• a joie de vivre.

  • But, paradoxically, the basis for this joy lies in closing ourselves off from life.

  • Perhaps as much, or even more, as those rigid individuals that are clenched to their spiritual pursuit.

  • What's to experience when our senses are numb?

  • Enjoying life more, by experiencing it less, is nothing more than an escape.

  • It means that we cannot handle our fears or our emotions in general.

  • When we're sad, we drink.

  • When we're happy, we drink.

  • When we're anxious, we drink.

  • So, this kind of drunkenness is a rejection of life by an embrace of a mind-altering substance.

  • Now, getting drunk on life is a pursuit in the opposite direction.

  • Rather than blocking what overwhelms us, we embrace the full spectrum.

  • See, when people drink they often seek to embark on a proverbial rollercoaster ride,

  • without fear.

  • They want adventure, they want joyful interactions, they want to encounter someone attractive.

  • And by reducing fear, they often experience that it's indeed easier to make these things happen.

  • Even though fear is uncomfortable, it doesn't mean that it's bad.

  • It means that the body's fight-or-flight response is triggered.

  • So, it's a side-effect of entering unknown territory, which passes when we experience

  • a sense of safety.

  • It's a price we pay for getting out of our comfort zone.

  • But the reward is priceless: it's this lucid involvement with elements of life that are

  • new us; it's the elation of overcoming boundaries and fears.

  • Didn't Danish philosopher Kierkegaard once say that anxiety is the dizziness of freedom?

  • Being drunk on life means that we are able to fully and consciously enjoy what life,

  • in all its ordinariness, has to offer.

  • And the fact that we seek substances or activities to numb ourselves is already proof that the

  • experience of life is very intense.

  • Sometimes, it seems too intense to handle.

  • And that's where we find the key to getting drunk on life: by riding the waves, no matter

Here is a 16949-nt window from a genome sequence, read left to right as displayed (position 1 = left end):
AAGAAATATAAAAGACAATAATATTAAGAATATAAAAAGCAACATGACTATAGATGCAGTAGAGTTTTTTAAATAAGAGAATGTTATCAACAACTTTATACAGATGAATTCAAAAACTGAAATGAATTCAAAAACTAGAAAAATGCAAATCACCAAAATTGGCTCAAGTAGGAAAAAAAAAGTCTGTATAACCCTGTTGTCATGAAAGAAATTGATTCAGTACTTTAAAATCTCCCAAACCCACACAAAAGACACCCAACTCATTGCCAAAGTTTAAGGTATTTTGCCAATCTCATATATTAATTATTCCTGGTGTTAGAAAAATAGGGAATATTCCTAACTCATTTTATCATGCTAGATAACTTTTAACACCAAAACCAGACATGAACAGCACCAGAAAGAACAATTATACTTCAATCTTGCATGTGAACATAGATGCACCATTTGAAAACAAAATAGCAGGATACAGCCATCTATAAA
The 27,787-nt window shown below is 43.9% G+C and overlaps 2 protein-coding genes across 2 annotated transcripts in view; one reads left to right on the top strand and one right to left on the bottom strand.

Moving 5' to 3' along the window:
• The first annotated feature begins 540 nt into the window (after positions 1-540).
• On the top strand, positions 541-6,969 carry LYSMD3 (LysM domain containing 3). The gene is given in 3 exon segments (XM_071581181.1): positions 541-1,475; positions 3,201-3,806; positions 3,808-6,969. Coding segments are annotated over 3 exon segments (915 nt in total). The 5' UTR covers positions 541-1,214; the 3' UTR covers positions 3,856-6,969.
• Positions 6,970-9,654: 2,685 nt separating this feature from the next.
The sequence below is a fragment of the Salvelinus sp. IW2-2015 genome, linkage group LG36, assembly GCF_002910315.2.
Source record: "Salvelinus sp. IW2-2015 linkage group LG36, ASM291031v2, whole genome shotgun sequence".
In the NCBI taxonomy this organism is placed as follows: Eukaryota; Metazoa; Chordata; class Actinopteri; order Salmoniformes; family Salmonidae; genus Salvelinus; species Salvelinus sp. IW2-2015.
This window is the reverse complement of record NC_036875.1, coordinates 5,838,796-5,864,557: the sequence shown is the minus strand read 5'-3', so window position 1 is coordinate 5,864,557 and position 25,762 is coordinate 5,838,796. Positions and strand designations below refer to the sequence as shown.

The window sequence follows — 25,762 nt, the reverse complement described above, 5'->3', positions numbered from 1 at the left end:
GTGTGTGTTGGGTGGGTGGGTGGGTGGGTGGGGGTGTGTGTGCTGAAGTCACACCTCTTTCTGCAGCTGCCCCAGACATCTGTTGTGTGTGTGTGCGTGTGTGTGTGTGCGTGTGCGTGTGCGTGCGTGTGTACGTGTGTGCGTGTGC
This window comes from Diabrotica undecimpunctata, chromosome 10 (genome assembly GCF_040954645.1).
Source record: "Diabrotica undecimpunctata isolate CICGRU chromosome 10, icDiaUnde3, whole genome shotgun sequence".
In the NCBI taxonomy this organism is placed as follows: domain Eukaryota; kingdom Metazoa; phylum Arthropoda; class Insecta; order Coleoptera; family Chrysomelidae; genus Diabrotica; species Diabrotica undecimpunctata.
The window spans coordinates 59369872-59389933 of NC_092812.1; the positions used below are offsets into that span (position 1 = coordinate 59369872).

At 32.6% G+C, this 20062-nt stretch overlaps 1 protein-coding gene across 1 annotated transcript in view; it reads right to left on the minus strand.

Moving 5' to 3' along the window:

• how big, while rejoicing when the sea is calm.

  • By not clinging to its highs or lows, but not to its flatness either.

  • It's the deep sadness, and grief when we're dumped, the tears of joy when we meet with

  • a loved one we haven't seen for a long time.

  • But it's also the shivers when we do something we fear, the delight of spending time in nature,

  • the contentment of not needing anything more, and the flourishing by the pursuit of virtue

  • like a Stoic.

  • It's not rigidly standing on the sidelines of our experience, but establishing ourselves

  • in the present, without the denial of what's already there.

  • Thus, we replace our resistance to these inevitable parts of life, by a welcoming curiosity to them.

  • So, how do we get drunk on life?

  • Well, by drinking it.

  • And the paradox is that we can only enjoy life fully when we don't numb the senses

  • as we do when we get drunk.

  • Life itself is already drunk enough.

  • The only thing we have to do is 'open up to it', without resistance and without attaching

  • ourselves too much to our judgments of right and wrong, and transcend the ideas of what

  • we should and shouldn't.

  • Life is simply what is.

  • It's an endless show, that we all have a part in.

  • At the end of the day, it doesn't always have to be enjoyed, nor does it always have

  • to be suffered.

  • It simply has to be lived.

  • Thank you for watching.

The habit of drinking is deeply ingrained in Western culture.

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如何去擁有如癡如醉的人生 (TAOISM | How to Get Drunk on Life)

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    jeremy.wang   發佈於 2020 年 03 月 30 日